XCFeedsTour de France Bump Charts (Updated)

Avatar JoranJuly 15, 2010

(Updated with results from today’s stage.) A few years ago I saw that someone had made some bump charts based on Tour de France results.  (I actually was alerted to them via Junk Charts).  Brilliant!  Sadly, it hasn’t seemed to catch on, as I haven’t seen these sort of graphs floating around much since then.  Then again, maybe they’ve been everywhere and I just missed them.  In any case…

Statistical Skier to the rescue!  Sure, it’s not skiing related, but let’s be honest.  The proportion of cross country ski racers paying fairly close attention to the Tour is probably pretty high.  Graphs below the fold…

All my data comes from Cyclingnews.com.  The original versions of these plots just looked at the general classification rank of each rider.  We can expand on that some, but for starters let’s stick to the basics:

If you’re not familiar with bike racing, the colored lines might be confusing.  The yellow line is the current overall race leader (Yellow jersey, currently Andy Schleck).  The green line refers to the overall sprint points classification leader (Green jersey, currently Thor Hushovd) and the red dotted line refers to the mountain points classification leader (polka-dot jersey), currently Jeacuterocircme Pineau.  No, wait, that’s Jerome Pineau.  My screen scraper was a truly quick and dirty affair so I neglected some simple things like, say, character set encodings.  Ah well.  <1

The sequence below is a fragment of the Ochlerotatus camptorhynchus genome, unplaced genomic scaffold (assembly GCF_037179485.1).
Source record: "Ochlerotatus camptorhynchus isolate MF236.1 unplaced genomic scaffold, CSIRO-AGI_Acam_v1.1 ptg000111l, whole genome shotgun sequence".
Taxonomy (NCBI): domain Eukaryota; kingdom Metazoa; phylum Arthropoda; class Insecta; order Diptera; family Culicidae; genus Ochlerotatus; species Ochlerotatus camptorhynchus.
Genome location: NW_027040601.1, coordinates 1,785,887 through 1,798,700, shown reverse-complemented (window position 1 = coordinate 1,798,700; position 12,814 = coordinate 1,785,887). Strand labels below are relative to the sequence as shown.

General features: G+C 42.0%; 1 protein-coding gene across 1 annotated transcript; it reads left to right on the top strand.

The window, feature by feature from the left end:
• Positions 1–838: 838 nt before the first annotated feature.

The x axis refers to the general classification rank after that stage.  So the chart begins with the general classification rank following the prologue.  I’ve improved slightly on the original by having riders who’ve dropped out of the race simply have their line end, rather than shoot up off the graph.  On the other hand, I’m not particularly happy with all the black lines.  I might have to play with the colors a bit…

I’ll update these graphs periodically (hell, maybe daily) during the tour.  Also, we can experiment with plotting things other than the general classification rank on the y axis.  Although if you have suggestions, keep in mind that all the data I’m scraping are the GC, points, mountain and team classifications from the results pages as cyclingnews.com.  So that’s all the data I’ve got.  But that includes times and teams, which is enough to play around a little with some different stuff.

Update: I wrote this while stage 11 was taking place.  Here’s the same graph with up to date results:


  1. As a side note, screw you Cofidis, for putting a comma in your team name!  You can go to hell! <


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